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Right now I am writing some Python code to deal with massive twitter files. These files are so big that they can't fit into memory. To work with them, I basically have two choices.

  1. I could split the files into smaller files that can fit into memory.

  2. I could process the big file line by line so I never need to fit the entire file into memory at once. I would prefer the latter for ease of implementation.

However, I am wondering if it is faster to read in an entire file to memory and then manipulate it from there. It seems like it could be slow to constantly be reading a file line by line from disk. But then again, I do not fully understand how these processes work in Python. Does anyone know if line by line file reading will cause my code to be slower than if I read the entire file into memory and just manipulate it from there?

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Why not try reading line by line and see? If it works out for you, then it's great, and it's not like changing it from there will be hard. –  Lattyware May 5 '12 at 9:25
it's always going to depend on how massive "massive" is. –  Shep May 5 '12 at 9:31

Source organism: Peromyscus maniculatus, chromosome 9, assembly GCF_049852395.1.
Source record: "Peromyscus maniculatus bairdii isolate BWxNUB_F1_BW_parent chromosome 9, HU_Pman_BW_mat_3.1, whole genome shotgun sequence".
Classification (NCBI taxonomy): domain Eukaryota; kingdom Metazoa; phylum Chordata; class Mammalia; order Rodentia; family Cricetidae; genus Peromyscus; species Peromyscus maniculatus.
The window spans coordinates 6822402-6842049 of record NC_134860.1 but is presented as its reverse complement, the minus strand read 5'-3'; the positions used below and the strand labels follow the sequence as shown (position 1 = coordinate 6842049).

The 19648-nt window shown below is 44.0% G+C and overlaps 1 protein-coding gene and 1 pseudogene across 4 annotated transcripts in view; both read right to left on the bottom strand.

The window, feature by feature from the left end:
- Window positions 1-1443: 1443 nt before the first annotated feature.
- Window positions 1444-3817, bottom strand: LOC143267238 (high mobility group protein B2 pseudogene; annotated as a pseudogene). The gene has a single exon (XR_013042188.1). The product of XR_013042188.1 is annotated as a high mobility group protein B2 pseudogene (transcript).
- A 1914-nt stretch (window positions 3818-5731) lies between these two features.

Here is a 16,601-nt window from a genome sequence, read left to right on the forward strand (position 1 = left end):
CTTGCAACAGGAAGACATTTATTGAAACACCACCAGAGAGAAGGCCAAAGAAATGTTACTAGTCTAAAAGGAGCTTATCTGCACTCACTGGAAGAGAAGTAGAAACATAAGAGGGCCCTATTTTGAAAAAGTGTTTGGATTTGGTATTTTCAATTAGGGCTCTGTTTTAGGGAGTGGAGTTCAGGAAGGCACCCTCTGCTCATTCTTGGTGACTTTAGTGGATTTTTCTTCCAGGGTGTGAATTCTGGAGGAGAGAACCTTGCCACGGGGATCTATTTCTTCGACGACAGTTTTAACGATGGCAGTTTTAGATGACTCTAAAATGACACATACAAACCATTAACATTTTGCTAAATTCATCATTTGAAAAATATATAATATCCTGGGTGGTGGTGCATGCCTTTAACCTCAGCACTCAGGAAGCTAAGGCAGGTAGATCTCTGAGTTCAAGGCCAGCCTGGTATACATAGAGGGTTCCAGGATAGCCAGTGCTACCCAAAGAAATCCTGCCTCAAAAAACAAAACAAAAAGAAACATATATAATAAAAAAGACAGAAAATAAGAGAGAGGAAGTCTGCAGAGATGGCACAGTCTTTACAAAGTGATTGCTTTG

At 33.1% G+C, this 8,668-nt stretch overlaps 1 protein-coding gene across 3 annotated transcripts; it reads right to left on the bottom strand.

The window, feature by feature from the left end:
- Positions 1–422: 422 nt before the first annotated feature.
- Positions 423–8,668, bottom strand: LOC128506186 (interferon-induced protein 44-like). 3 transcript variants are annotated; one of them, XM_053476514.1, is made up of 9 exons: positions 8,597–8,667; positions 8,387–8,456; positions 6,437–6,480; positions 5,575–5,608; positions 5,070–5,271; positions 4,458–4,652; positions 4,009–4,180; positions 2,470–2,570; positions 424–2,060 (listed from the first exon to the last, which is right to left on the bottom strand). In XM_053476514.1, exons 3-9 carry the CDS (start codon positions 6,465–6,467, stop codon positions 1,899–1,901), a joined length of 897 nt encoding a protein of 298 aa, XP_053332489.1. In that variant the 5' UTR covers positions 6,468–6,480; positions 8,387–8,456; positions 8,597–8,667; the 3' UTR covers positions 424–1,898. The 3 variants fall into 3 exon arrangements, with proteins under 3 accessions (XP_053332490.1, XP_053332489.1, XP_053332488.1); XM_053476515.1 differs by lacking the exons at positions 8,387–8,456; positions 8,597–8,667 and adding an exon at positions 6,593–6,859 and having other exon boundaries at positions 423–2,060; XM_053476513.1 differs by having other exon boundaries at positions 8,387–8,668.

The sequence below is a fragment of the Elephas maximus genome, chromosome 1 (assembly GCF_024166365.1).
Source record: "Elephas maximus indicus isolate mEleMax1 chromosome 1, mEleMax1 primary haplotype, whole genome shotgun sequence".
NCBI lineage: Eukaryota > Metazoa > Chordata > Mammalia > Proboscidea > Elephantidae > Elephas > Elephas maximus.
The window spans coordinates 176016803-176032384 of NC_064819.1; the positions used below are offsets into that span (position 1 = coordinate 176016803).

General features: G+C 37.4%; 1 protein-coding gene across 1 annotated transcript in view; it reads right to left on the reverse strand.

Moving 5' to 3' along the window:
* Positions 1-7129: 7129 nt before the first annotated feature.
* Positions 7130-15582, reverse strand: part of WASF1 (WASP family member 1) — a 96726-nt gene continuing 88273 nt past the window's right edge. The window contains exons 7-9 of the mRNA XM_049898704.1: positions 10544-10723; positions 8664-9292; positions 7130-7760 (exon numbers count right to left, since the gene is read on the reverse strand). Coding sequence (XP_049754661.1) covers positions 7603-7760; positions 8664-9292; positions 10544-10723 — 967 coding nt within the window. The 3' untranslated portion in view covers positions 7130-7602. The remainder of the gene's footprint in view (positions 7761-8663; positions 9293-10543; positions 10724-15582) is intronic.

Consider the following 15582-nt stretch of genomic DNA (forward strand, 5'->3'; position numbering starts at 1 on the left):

A hopefully useful answer: stackoverflow.com/a/8717312/416626 –  urschrei May 5 '12 at 10:01

2 Answers 2

up vote 7 down vote accepted

For really fast file reading, have a look at the mmap module. This will make the entire file appear as a big chunk of virtual memory, even if it's much larger than your available RAM. If your file is bigger than 3 or 4 gigabytes, then you'll want to be using a 64-bit OS (and 64-bit build of Python).

I've done this for files over 30 GB in size with good results.

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If you want to process the file line by line, you could simply use the file object as an iterator:

for line in open('file', 'r'):
    print line

This is pretty memory efficient; if you want to work on a batch of lines at a time, you could also use the readlines() method of the file object with a sizehint parameter. This reads in sizehint bytes plus enough number of bytes to complete the last line.

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